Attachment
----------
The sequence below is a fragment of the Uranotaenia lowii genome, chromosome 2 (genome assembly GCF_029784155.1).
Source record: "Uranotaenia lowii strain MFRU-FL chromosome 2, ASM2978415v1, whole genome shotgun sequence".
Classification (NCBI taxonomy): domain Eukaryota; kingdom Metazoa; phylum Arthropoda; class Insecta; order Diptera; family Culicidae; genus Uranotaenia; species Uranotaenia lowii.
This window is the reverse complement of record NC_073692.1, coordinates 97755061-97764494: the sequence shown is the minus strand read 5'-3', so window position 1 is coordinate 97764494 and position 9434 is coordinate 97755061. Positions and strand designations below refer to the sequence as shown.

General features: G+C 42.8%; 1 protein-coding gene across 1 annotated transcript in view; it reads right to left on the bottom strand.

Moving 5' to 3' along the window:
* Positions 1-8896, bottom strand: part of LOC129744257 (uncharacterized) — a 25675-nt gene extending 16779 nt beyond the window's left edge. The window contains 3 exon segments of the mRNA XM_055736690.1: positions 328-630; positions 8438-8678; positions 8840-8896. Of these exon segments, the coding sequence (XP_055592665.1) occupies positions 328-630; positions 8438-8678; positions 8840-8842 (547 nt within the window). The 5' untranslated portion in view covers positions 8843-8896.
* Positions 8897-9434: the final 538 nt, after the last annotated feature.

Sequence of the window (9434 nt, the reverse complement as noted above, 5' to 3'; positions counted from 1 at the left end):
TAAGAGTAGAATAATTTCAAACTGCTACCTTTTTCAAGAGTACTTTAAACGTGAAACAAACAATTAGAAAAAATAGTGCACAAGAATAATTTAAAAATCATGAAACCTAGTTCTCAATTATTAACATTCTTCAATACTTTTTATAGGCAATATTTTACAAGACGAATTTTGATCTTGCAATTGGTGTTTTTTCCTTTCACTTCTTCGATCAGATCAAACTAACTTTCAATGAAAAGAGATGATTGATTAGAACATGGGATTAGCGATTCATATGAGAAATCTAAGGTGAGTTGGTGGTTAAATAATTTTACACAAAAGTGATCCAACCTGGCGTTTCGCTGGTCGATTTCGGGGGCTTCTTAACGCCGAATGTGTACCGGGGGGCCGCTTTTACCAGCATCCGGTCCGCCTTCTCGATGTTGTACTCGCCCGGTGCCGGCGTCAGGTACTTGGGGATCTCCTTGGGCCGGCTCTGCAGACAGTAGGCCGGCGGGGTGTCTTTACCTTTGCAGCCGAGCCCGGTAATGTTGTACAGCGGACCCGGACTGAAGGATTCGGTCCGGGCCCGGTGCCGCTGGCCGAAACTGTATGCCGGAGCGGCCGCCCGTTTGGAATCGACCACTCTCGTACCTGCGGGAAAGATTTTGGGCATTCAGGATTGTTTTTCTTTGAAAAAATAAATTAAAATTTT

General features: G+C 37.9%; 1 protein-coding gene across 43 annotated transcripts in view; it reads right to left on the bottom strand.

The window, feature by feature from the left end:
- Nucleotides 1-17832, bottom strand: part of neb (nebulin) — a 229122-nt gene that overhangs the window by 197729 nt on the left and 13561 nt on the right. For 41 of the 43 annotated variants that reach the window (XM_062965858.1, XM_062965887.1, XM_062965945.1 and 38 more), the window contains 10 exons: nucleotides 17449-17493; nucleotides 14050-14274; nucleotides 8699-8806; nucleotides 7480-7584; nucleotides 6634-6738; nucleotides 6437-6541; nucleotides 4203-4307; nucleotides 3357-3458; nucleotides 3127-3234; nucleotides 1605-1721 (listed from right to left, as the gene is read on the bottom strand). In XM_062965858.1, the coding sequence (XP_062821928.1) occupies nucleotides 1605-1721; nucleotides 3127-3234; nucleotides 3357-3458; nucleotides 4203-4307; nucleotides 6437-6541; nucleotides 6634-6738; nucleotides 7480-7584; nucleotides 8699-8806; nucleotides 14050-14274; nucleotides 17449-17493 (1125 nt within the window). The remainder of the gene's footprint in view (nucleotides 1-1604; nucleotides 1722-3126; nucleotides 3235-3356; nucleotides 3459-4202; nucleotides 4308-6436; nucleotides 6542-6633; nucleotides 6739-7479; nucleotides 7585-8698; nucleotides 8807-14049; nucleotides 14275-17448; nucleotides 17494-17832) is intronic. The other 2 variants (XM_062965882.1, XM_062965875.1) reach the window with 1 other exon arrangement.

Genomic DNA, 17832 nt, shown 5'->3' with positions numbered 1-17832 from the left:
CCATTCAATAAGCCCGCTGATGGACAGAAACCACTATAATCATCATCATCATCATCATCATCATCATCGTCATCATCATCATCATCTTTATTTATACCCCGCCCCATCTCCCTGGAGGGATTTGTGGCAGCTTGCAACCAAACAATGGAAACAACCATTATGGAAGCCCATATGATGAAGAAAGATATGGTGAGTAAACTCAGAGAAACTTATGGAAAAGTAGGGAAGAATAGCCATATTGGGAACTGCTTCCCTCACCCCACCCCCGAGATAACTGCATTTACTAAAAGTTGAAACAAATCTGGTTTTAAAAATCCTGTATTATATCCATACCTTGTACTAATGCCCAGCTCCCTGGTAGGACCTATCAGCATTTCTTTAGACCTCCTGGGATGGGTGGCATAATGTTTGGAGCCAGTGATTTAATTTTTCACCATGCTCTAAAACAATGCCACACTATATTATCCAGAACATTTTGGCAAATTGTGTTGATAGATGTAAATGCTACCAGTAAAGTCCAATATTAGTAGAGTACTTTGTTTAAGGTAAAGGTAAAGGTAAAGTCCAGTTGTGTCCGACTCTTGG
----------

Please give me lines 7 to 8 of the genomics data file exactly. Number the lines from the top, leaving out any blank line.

* Positions 1-8896, bottom strand: part of LOC129744257 (uncharacterized) — a 25675-nt gene extending 16779 nt beyond the window's left edge. The window contains 3 exon segments of the mRNA XM_055736690.1: positions 328-630; positions 8438-8678; positions 8840-8896. Of these exon segments, the coding sequence (XP_055592665.1) occupies positions 328-630; positions 8438-8678; positions 8840-8842 (547 nt within the window). The 5' untranslated portion in view covers positions 8843-8896.
* Positions 8897-9434: the final 538 nt, after the last annotated feature.